TAMPA, Fla. (WFLA) – With less than a year to go until the 2022 midterm election, there are no high-profile constitutional amendment proposals to get Florida voters to the polls.
But that could change – sports betting, legal marijuana, choice voting and the protection of Florida’s iconic animal species are among the proposals vying to be on the ballot.
So far, only two amendments have officially done so in the 2022 poll.
Amendment 1, Limitation on the valuation of real estate used for residential purposes, would encourage homeowners to be more prepared for flooding by excluding home improvements that are resistant to flooding from affecting the assessed value of the house for tax purposes. .
Amendment 2, abolishing the Constitutional Review Commission, is self-explanatory. The CRC meets every 20 years to propose amendments. The commission last met in 2017, recommending eight changes to Florida‘s constitution. The commission is made up of 37 members; the Attorney General is an ex officio member. The other commissioners are appointed by the Governor (15), the President of the Senate (9), the Speaker of the House (9) and the Chief Justice of the Supreme Court of Florida (3). A previous effort to abolish the commission failed in 1980.
Several other proposed changes are still pending approval.
One would fully legalize the possession, transportation, use and cultivation of marijuana by adults, allowing up to nine plants per adult and 18 per household. The measure would also ban state lawmakers from limiting the percentage of THC in marijuana, a proposal that gained some support at Florida House earlier this year, but ultimately failed.
Voters could have a choice of at least three gambling amendments.
Two proposed changes would create more casinos: one allows three new casinos as long as they are not within 100 miles of a tribal facility and the applicant spends at least $ 500 million over three years on ” new development and construction costs … not included[ing] any purchase price and costs associated with the acquisition of a building on which the Games Complex is located.
The second would allow existing licensed card rooms to expand into casinos if they spend $ 250 million on development within three years and are not within 130 miles of a tribal casino.
A proposed third amendment on gambling would allow sports betting for all adults 21 and over, whether online or in casinos, sports venues or dog tracks. All sports betting tax revenues collected by the state must go to the state Education Improvement Trust Fund.
Two proposed amendments stem directly from struggles against Covid-19 measures.
After turbulent battles between school districts and heads of state, a proposed new amendment would return the education commissioner to an elected post in the Florida cabinet, a practice that ended with Charlie Crist in 2003, after which he was reduced to a post appointed by the State Board of Education and not the cabinet.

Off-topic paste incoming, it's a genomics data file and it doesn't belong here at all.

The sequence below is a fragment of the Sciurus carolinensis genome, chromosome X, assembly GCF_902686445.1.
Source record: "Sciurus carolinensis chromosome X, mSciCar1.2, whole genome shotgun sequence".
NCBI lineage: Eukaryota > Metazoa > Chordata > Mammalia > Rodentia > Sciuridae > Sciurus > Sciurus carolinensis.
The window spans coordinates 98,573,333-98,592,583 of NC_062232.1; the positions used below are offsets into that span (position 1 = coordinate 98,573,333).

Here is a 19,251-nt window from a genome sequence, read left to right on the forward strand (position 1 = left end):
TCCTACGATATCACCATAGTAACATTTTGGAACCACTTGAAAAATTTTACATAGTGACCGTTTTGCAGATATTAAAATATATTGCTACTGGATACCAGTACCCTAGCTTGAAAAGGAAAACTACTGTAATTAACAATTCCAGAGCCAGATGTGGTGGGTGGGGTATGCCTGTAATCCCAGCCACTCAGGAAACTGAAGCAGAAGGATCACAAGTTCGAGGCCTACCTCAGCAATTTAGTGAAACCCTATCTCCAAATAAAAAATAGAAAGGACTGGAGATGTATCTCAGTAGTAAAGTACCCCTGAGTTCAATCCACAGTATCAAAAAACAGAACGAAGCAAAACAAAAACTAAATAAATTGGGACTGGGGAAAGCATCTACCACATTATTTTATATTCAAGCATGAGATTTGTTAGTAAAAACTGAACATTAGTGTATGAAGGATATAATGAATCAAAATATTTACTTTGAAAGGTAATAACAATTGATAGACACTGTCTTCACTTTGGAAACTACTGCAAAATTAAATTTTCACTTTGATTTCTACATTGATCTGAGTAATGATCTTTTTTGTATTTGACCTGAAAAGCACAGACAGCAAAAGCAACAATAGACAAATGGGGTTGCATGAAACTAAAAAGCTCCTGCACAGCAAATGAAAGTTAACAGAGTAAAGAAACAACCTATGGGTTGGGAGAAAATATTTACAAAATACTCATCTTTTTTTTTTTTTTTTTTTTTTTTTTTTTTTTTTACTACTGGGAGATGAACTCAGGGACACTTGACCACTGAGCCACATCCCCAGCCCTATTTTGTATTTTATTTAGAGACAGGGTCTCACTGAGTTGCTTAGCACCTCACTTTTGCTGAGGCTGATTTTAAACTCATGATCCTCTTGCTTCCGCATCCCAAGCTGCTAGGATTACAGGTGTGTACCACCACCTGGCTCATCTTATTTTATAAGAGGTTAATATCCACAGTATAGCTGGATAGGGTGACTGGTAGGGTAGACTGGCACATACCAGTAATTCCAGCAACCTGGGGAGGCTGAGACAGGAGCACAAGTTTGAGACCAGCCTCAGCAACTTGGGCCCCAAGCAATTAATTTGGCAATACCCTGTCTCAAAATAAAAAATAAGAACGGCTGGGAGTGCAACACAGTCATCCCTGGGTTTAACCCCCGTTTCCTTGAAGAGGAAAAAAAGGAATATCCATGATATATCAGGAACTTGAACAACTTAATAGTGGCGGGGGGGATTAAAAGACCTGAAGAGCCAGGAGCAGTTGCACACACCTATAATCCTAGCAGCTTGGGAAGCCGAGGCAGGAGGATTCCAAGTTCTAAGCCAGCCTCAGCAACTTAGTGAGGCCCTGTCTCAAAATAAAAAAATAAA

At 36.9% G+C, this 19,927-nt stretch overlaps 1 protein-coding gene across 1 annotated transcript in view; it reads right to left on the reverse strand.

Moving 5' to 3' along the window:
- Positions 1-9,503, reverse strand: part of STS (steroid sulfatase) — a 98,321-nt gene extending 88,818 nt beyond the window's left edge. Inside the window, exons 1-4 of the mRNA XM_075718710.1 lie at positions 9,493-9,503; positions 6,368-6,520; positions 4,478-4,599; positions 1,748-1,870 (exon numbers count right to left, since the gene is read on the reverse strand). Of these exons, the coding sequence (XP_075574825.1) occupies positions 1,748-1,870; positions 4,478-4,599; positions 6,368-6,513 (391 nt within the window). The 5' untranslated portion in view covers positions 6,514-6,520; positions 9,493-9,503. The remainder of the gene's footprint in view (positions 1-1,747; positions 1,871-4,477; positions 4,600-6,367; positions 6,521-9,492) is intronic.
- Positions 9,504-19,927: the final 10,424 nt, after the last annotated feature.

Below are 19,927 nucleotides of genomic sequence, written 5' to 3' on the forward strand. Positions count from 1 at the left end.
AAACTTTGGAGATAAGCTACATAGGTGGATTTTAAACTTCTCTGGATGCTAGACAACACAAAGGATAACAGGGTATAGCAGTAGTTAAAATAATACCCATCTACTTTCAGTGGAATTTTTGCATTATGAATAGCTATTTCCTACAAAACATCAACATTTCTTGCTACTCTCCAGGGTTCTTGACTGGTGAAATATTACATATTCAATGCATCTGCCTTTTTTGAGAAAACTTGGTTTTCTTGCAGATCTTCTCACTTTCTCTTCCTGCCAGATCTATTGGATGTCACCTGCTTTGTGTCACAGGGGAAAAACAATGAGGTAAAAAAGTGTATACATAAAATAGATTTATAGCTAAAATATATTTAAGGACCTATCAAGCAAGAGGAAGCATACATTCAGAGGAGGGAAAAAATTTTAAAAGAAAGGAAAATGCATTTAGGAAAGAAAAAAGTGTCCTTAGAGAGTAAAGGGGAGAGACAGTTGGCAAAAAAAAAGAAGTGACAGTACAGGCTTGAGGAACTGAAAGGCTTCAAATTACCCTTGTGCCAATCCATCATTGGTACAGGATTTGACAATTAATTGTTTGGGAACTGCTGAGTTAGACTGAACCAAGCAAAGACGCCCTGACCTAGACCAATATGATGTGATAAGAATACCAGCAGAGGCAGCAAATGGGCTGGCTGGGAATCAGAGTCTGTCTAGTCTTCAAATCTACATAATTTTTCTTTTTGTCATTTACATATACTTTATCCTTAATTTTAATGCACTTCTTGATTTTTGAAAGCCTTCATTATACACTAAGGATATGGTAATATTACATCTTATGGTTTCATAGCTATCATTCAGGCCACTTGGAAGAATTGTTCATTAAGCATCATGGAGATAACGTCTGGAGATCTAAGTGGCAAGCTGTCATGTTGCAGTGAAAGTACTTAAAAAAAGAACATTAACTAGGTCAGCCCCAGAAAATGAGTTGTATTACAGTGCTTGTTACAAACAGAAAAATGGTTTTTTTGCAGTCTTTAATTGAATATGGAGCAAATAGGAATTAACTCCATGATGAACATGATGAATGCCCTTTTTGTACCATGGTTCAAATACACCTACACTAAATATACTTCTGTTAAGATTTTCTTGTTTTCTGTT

The freedom to pray together amendment would make it illegal to take any government action to close churches or limit the size of their gatherings for more than 21 days, unless approved by the legislature.
The Affordable Housing Amendment would address the growing state crisis by creating a state and local housing trust fund, withholding 25% of the current excise tax on documents for finance measures such as new construction and financial assistance for closing costs and down payments.
At the polls, another proposed amendment would allow preferential voting in all general elections. Initially, the votes would be counted as usual – a candidate gets credit for all the ballots where they are listed as the voter’s first choice. If no candidate obtains a majority, the candidate who arrives last will have their votes redistributed to the voter ‘s second choice candidate. The process is repeated until a candidate obtains a majority of all the votes counted.
And five amendments proposed by FL5.org attempt to provide constitutional protections for Florida’s wildlife and environment.
Two proposals would ban forms of hunting: captive wildlife and the hunting of iconic Florida species, including “Florida black bear, Florida panther, manatee, main deer, Florida scrub jay,” the bald eagle, the red cockade woodpecker, the bottlenose dolphin, the right whale and sea turtles.
The other three changes would help protect Florida’s waters, wetlands and conservation, and rural lands.
To appear on the ballot, initiative petitions must obtain a minimum number of signatures equal to 8% of the votes cast in the last presidential election, distributed in at least half of the congressional districts of the state, i.e. nearly 900,000 Floridians. The proposed changes must also be reviewed by the state Supreme Court.